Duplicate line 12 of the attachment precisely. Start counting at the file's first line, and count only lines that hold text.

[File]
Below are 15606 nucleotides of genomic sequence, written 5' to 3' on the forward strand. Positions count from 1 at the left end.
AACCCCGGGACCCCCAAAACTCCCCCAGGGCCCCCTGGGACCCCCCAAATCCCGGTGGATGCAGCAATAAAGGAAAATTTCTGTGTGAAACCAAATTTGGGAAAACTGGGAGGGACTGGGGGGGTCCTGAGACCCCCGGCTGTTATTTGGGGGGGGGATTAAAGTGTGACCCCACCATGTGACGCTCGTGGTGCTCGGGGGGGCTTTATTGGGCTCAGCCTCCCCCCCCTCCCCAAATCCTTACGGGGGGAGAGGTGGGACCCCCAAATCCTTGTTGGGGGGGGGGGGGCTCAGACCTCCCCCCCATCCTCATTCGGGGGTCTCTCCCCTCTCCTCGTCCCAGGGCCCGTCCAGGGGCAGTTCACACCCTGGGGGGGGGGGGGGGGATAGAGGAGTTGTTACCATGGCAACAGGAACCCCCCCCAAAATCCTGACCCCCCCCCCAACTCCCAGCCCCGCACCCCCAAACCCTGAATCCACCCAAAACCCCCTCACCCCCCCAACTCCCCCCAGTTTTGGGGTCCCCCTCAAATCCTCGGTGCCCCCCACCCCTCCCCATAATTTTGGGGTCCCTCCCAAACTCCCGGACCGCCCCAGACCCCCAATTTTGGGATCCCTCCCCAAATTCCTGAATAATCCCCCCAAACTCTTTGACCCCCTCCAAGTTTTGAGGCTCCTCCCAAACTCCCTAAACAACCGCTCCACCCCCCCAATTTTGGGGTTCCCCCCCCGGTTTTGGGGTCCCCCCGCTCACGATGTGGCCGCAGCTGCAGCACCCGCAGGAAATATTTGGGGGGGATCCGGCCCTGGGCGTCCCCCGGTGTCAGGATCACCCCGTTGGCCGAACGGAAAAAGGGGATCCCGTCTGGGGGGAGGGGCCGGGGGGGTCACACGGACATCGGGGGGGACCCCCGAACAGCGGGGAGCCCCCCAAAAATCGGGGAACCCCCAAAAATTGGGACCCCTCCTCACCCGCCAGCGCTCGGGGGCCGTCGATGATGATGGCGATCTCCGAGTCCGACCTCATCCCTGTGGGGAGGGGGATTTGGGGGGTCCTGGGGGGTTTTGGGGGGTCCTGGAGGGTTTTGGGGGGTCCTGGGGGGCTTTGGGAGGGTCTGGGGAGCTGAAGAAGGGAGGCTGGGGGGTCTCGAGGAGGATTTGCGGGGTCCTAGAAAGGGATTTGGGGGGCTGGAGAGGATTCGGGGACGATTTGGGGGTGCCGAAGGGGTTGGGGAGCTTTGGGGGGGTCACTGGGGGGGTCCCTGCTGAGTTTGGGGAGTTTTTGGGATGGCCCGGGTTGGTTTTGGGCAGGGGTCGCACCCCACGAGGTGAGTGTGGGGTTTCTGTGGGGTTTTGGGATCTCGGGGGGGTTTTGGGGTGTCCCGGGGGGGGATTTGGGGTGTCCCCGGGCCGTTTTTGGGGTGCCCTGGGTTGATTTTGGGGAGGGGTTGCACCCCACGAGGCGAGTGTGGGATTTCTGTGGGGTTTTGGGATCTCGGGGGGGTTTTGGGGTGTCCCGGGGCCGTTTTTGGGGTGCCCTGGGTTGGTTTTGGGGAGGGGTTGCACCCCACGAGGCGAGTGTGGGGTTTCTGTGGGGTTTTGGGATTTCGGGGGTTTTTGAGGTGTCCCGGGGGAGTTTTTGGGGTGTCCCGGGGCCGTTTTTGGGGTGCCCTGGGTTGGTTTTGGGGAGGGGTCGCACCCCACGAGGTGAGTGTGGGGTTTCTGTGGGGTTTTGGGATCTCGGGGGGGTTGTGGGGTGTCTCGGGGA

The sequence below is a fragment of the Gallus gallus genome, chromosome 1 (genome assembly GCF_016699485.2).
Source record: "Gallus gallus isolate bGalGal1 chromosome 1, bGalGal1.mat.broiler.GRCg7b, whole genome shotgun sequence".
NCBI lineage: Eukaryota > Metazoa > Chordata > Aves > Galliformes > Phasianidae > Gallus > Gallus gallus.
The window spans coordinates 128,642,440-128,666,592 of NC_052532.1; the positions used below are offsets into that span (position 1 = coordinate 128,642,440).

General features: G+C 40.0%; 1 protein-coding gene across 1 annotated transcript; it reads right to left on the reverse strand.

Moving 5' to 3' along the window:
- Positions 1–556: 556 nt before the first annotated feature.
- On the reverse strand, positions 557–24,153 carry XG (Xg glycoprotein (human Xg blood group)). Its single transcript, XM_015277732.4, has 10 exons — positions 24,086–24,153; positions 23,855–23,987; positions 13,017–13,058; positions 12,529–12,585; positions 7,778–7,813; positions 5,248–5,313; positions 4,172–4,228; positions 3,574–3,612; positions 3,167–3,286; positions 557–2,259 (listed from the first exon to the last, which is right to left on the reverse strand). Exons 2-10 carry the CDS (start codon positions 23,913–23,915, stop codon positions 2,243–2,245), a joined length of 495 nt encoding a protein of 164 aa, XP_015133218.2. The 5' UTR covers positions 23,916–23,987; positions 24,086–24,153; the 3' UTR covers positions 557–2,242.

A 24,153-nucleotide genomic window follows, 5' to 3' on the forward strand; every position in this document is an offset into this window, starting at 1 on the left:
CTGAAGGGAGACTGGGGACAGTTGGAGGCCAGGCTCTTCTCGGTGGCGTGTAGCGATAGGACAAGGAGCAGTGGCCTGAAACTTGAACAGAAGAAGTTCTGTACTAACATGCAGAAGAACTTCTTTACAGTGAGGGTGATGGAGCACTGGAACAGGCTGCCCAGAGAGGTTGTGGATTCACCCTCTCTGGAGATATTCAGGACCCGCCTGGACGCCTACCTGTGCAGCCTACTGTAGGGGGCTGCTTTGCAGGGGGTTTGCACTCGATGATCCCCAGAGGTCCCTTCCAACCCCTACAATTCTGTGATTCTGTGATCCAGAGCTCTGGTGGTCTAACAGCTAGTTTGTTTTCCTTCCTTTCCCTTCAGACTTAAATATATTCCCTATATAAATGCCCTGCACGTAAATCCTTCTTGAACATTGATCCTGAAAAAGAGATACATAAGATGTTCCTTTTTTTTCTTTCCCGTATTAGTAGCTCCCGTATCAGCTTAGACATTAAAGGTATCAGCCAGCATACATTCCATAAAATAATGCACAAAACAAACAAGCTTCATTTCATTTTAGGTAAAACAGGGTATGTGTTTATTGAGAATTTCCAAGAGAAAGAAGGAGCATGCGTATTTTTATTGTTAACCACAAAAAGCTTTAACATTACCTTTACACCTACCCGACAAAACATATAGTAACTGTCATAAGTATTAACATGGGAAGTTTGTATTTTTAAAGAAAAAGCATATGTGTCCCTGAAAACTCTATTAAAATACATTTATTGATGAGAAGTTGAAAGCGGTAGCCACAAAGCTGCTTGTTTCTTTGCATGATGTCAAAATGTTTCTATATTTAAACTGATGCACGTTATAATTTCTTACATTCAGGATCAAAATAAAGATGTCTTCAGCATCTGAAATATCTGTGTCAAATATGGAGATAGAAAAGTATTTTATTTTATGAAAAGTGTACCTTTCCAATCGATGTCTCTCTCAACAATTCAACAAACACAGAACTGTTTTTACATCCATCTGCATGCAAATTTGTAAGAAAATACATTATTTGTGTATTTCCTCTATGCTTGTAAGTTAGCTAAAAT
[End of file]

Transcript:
CTGAAGGGAGACTGGGGACAGTTGGAGGCCAGGCTCTTCTCGGTGGCGTGTAGCGATAGGACAAGGAGCAGTGGCCTGAAACTTGAACAGAAGAAGTTCTGTACTAACATGCAGAAGAACTTCTTTACAGTGAGGGTGATGGAGCACTGGAACAGGCTGCCCAGAGAGGTTGTGGATTCACCCTCTCTGGAGATATTCAGGACCCGCCTGGACGCCTACCTGTGCAGCCTACTGTAGGGGGCTGCTTTGCAGGGGGTTTGCACTCGATGATCCCCAGAGGTCCCTTCCAACCCCTACAATTCTGTGATTCTGTGATCCAGAGCTCTGGTGGTCTAACAGCTAGTTTGTTTTCCTTCCTTTCCCTTCAGACTTAAATATATTCCCTATATAAATGCCCTGCACGTAAATCCTTCTTGAACATTGATCCTGAAAAAGAGATACATAAGATGTTCCTTTTTTTTCTTTCCCGTATTAGTAGCTCCCGTATCAGCTTAGACATTAAAGGTATCAGCCAGCATACATTCCATAAAATAATGCACAAAACAAACAAGCTTCATTTCATTTTAGGTAAAACAGGGTATGTGTTTATTGAGAATTTCCAAGAGAAAGAAGGAGCATGCGTATTTTTATTGTTAACCACAAAAAGCTTTAACATTACCTTTACACCTACCCGACAAAACATATAGTAACTGTCATAAGTATTAACATGGGAAGTTTGTATTTTTAAAGAAAAAGCATATGTGTCCCTGAAAACTCTATTAAAATACATTTATTGATGAGAAGTTGAAAGCGGTAGCCACAAAGCTGCTTGTTTCTTTGCATGATGTCAAAATGTTTCTATATTTAAACTGATGCACGTTATAATTTCTTACATTCAGGATCAAAATAAAGATGTCTTCAGCATCTGAAATATCTGTGTCAAATATGGAGATAGAAAAGTATTTTATTTTATGAAAAGTGTACCTTTCCAATCGATGTCTCTCTCAACAATTCAACAAACACAGAACTGTTTTTACATCCATCTGCATGCAAATTTGTAAGAAAATACATTATTTGTGTATTTCCTCTATGCTTGTAAGTTAGCTAAAAT